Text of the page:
by Ali Raetz, Youth Program Intern
My time volunteering in the Youth Program this year has been one of the best, yet unexpected, surprises I’ve ever encountered. I first was introduced to the WDRC at an internship/volunteer fair at Western in the fall of 2017. Daniel (the WDRC's AmericCorps Youth Conflict Resolution Education Specialist) shared with me about how they work with youth to help them understand conflict and equip them with the tools to express themselves in healthy, constructive ways. I feel passionately about the importance of giving youth a voice and listening to their stories, and I discovered that the WDRC’s mission lined up with these passions. By the end of our conversation, I was practically throwing my resume at Daniel in hopes of getting involved in any way.
Luckily my enthusiasm didn’t scare him off, and a couple weeks later I was scheduled for my first class as an assistant. I’ve had the opportunity to assist in the juvenile court Healthy Choices for Girls classes, multiple conflict resolution classes at elementary and middle schools, and large group classroom presentations about understanding conflict. While I’ve enjoyed all of the different avenues I’ve volunteered with the youth programs, my experience with a small group of girls at Shuksan middle school stands out as the most impactful, challenging, yet enriching class I’ve helped out with.
There’s no denying that middle school is an extremely difficult time for everyone. Emily (the WDRC's Youth Program Manager) and I spent about a month spending time getting to know a friend group of middle school girls at Shuksan that experience the ups and downs of 6th grade together, including difficulties with friendships and following classroom rules. While they learned about conflict, communication and trust from our time together, I learned more about the importance of giving youth a space to be vulnerable and honest with each other. The same girls who in the beginning of our time together were strongly opposed to opening up or participating were asking tough questions and sharing experiences in our last few sessions.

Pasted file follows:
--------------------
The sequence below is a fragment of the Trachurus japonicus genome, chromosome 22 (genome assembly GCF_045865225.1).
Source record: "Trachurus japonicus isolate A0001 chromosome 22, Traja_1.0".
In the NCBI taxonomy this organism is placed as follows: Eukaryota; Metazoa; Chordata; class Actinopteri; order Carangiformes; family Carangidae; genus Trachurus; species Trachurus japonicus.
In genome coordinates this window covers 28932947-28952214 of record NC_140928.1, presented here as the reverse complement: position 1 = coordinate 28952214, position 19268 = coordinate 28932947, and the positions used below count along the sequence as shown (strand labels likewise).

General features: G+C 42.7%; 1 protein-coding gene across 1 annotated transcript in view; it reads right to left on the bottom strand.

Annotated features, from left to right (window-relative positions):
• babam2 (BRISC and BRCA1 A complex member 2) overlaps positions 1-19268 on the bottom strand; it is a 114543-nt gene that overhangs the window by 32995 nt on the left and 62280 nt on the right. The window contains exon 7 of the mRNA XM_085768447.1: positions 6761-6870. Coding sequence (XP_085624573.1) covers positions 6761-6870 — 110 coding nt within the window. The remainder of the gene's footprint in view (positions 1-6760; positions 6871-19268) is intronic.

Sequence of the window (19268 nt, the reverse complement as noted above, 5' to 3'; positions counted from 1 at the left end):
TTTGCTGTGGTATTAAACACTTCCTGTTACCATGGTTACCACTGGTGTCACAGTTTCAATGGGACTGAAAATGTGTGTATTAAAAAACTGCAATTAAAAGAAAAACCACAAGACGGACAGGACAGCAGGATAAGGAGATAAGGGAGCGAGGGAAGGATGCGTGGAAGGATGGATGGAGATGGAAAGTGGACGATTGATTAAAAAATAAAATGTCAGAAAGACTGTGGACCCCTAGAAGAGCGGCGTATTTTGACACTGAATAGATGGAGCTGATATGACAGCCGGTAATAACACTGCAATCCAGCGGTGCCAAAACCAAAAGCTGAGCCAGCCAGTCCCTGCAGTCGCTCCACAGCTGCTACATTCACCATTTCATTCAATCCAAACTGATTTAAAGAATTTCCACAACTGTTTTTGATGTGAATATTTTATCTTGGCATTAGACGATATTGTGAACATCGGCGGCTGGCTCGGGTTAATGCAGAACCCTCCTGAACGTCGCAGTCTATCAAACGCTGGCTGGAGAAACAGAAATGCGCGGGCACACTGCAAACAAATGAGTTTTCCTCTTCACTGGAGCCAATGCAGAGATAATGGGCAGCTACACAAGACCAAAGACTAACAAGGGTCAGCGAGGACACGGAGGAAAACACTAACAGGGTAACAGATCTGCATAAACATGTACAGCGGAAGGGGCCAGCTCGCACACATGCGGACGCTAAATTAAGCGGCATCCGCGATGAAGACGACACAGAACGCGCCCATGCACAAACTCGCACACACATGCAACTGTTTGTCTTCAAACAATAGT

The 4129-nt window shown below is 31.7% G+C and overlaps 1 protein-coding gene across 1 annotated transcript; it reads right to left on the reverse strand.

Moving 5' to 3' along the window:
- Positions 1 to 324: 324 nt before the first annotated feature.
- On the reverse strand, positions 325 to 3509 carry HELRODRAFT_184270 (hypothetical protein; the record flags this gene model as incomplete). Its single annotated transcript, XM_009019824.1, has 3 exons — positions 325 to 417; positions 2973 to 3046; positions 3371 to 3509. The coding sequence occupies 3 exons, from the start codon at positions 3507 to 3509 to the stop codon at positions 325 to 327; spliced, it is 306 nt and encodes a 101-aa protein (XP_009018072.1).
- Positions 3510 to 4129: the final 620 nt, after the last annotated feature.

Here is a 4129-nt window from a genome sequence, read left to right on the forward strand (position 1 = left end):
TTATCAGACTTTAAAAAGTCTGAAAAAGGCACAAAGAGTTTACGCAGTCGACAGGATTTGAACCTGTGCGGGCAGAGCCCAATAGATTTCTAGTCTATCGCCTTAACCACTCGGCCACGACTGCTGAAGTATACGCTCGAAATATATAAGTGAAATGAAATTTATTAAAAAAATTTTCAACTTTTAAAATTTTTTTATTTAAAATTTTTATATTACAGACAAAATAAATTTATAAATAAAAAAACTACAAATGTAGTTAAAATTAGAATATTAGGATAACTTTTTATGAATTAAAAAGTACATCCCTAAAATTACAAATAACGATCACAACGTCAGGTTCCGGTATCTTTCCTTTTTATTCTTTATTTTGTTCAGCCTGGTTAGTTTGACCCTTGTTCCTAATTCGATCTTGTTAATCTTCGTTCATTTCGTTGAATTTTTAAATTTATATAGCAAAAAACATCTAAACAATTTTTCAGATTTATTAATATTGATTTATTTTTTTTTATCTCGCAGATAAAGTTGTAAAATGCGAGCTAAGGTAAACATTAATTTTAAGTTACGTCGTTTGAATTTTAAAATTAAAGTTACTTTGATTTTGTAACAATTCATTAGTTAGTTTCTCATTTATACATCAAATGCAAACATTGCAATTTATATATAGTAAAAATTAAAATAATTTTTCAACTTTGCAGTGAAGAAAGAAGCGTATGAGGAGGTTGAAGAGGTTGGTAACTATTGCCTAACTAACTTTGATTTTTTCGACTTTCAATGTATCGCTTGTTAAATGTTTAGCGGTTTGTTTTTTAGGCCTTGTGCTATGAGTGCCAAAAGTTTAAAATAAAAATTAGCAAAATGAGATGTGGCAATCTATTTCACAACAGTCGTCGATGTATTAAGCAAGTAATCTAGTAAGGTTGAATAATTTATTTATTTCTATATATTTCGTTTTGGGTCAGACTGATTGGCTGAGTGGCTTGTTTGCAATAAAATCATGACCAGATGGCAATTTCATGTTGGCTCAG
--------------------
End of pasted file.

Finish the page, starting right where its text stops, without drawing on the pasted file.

The WDRC has also shaped and contributed to my studies as a human services student at Western. Restorative justice wasn’t in my vocabulary before my fall internship at the WDRC. However, this last quarter I worked on a quarter long research project focusing on shift in school discipline and benefit of restorative justice as a result of my time learning and teaching with the WDRC. I have discovered new passions and learned from Emily and Daniel, as well as from every student that I’ve had the pleasure of meeting and working with. The WDRC’s Youth Programs is doing necessary work teaching the next generation empathy, compassion, communication and healthy conflict strategies. I’m honored and excited to be a part of such a life-changing program.